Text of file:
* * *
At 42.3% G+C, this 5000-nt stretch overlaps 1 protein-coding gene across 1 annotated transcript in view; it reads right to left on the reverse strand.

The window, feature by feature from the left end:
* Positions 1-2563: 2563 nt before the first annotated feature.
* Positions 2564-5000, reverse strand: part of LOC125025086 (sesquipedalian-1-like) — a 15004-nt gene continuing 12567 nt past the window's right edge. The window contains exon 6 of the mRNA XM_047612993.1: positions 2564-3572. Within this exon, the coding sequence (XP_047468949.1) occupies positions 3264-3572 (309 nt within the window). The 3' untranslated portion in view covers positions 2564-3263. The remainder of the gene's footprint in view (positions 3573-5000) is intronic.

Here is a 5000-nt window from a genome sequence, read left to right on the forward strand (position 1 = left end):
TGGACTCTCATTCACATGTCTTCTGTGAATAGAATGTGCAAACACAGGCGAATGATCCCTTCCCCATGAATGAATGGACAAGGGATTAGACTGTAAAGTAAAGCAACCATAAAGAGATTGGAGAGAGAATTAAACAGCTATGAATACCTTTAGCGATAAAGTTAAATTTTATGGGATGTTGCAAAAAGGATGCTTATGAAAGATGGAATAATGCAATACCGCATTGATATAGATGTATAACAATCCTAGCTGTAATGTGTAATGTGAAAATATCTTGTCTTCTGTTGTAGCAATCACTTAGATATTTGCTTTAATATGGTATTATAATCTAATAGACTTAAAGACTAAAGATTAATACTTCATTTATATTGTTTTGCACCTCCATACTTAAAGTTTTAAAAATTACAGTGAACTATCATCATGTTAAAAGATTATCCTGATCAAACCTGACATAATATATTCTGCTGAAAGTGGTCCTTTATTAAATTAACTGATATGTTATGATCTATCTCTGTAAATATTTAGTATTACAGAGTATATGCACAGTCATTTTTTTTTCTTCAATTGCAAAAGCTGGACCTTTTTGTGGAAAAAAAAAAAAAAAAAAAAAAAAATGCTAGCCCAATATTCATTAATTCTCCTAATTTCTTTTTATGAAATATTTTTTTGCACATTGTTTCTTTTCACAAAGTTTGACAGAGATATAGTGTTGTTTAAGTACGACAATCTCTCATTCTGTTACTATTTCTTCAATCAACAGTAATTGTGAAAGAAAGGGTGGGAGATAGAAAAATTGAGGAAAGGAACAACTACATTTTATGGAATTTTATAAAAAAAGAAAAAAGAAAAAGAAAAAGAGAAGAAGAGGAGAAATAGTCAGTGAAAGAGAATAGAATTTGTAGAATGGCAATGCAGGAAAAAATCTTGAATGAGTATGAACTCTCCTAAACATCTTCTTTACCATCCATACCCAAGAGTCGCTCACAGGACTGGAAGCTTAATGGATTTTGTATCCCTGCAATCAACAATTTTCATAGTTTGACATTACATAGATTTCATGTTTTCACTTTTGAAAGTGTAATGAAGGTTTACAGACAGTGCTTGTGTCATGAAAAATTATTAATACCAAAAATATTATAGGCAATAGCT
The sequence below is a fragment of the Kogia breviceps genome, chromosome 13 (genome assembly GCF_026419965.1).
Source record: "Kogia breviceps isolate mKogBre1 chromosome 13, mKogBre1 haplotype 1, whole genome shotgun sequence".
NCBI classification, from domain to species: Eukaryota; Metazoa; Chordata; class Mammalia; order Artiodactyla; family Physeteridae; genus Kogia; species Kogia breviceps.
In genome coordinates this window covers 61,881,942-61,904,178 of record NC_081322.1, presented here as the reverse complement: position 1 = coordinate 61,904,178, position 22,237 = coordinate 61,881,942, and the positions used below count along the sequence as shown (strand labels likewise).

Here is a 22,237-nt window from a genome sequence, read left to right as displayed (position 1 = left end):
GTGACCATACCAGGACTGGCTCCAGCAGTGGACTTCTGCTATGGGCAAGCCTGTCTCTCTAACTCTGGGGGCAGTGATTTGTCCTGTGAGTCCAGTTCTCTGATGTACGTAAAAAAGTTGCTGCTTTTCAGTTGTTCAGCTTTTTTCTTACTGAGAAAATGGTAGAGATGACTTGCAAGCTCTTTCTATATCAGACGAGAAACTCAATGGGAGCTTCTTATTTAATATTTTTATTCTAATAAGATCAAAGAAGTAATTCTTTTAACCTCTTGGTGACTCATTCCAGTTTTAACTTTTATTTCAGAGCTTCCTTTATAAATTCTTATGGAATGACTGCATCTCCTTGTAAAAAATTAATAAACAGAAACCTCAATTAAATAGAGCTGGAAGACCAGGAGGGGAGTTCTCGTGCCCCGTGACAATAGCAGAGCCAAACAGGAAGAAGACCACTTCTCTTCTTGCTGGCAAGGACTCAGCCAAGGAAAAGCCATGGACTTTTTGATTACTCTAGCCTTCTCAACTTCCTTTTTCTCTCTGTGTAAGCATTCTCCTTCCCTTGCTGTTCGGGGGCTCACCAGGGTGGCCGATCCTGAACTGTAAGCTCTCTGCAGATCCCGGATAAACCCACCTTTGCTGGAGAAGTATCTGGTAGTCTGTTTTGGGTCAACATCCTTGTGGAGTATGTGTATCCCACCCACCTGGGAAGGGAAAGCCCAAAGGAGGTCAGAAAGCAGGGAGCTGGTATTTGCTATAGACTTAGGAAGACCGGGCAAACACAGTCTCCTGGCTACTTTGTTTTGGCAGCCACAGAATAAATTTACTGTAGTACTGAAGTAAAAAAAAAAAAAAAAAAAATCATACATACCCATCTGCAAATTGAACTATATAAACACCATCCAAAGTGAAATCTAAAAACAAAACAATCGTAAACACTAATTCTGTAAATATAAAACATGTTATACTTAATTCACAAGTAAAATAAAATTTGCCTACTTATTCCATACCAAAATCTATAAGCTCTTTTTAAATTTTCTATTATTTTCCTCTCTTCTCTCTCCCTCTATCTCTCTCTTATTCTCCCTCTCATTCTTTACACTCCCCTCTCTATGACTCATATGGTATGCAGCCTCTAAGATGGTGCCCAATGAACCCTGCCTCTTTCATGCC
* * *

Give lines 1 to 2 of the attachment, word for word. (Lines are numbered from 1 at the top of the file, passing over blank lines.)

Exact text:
At 42.3% G+C, this 5000-nt stretch overlaps 1 protein-coding gene across 1 annotated transcript in view; it reads right to left on the reverse strand.

The window, feature by feature from the left end: